Hawaii residents prefer limiting number of, charging fees to tourists: survey

(FILE) Sunset at Hickam Beach, Joint Base Pearl Harbor-Hickam. (Photo by Alfred Acenas, EBC Hawaii-Pacific Bureau, Eagle News Service)


HONOLULU (Eagle News) — In one of the few Hawaii statewide resident surveys on tourism not sponsored by the Hawai’i Tourism Authority or by the State Department of Business, Economic Development, and Tourism, a majority of Hawaii’s residents responded in favor of capping the number of visitors to the islands and would be happy to see tourists charged when visiting Hawaii’s attractions.

The University of Hawaii’s (UH) Public Policy Center (PPC) administered the survey online from April 16 to May 3, 2021. A total of 700 Hawaii residents completed the survey.

Hawai‘i residents have long had a complicated relationship with the visitor industry,” said the UH-PPC study. “Although tourism generates tax revenue and jobs, there are longstanding concerns about the impact on Hawai‘i’s natural resources and day-to-day quality of life. These voices of concern reached a crescendo when visitor arrivals peaked at 10 million in 2019.”

According to the study, 52% prefer limiting the number of visitors, with even stronger support among neighbor island and Native Hawaiian residents. Residents also prefer to see tourists charged and/or required to make advance reservations at parks or other “hot spots,” with 78% strongly favoring or somewhat favoring charging visitors an entry fee to use them during peak times.

As for government involvement, a strong consensus of residents feel the State should play a role in managing the tourism industry. Residents by a 2-to-1 margin said the state should control or regulate tourism more than other businesses. Seventy-five percent support regulating vacation rentals outside resort areas while 52% opposed allowing casino gambling.

When given a choice on whether Hawaii should focus on tourism recovery or economic diversification, survey participants want the state to focus on both equally (49%). However, those choosing just one went strongly with diversification (37%) over tourism recovery (10%).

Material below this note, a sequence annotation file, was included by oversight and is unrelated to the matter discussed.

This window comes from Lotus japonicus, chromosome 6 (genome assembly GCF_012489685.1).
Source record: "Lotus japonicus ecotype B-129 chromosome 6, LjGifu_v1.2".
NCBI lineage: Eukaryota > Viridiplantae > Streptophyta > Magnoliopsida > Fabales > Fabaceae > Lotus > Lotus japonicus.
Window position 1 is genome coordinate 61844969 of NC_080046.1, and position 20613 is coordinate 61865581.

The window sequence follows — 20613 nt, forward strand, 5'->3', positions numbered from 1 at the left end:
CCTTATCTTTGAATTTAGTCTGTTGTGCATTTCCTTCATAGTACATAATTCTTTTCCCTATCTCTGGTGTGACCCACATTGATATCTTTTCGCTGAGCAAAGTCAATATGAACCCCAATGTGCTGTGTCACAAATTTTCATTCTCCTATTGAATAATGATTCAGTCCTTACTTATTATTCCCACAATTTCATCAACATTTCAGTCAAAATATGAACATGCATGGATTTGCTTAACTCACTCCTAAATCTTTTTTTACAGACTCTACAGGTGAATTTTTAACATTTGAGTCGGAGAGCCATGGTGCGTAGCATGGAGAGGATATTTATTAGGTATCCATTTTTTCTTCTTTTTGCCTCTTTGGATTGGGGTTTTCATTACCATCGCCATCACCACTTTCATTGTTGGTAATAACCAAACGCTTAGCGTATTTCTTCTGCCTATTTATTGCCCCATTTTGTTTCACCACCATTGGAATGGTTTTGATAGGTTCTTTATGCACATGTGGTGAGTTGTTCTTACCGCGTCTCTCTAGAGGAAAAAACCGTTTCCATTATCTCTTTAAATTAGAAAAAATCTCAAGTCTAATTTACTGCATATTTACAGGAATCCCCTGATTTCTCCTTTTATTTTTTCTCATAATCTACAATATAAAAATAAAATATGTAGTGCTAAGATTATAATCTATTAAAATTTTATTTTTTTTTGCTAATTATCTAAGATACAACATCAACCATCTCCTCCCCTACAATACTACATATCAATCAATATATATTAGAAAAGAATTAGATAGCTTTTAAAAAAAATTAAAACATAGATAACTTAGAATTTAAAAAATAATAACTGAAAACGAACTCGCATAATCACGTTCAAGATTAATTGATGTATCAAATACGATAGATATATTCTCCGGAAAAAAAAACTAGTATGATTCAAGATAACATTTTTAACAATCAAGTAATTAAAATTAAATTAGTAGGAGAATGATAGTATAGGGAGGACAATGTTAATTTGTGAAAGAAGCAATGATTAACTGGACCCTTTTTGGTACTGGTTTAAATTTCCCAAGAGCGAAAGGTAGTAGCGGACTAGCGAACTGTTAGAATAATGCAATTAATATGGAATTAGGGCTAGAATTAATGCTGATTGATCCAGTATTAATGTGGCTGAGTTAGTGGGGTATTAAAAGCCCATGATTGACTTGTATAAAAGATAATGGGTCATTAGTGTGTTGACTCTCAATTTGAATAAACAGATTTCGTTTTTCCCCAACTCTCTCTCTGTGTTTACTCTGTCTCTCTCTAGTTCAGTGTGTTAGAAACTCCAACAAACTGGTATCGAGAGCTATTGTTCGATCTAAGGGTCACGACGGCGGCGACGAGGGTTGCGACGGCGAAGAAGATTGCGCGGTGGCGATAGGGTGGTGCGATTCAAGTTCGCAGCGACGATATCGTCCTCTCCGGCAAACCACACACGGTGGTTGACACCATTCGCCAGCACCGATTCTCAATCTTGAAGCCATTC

Many residents also support using rental car surcharges to pay to address tourism impacts and favor green fees, which are visitor taxes specifically for natural resource protection.

The survey also touched on Covid-19 and the pandemic’s effect on the Hawaii tourism industry.

Fifty one percent of respondents rate the state’s performance to limit COVID-19 threats from travel as “fairly bad” and another 6% just “bad.” Forty-five percent want both vaccination and testing requirements for travelers to and from Hawaii while 67% want the quarantine requirements the same for all four counties.

“This is an important topic for our state right now as the tourism industry re-emerges from the COVID-19 pandemic,” said PPC director Colin Moore. “I hope these results will lead to thoughtful conversations about how we can restructure tourism governance.”

Located in the College of Social Sciences, the University of Hawaii Public Policy Center provides opportunities for students, faculty, and the community to study, research and be involved in policy oriented initiatives and projects. The PPC conducts policy analyses and research designed to solve complex social problems, and it facilitates community-based dialogs and forums on policy topics of interest.

The UH-PPC contracted Anthology Research to field the survey using an online methodology. The margin of error for a sample of this size is +/- 3.70 percentage points with a 95% condence level.

(Eagle News Service, with reports from Alfred Acenas, EBC Hawaii-Pacific Bureau)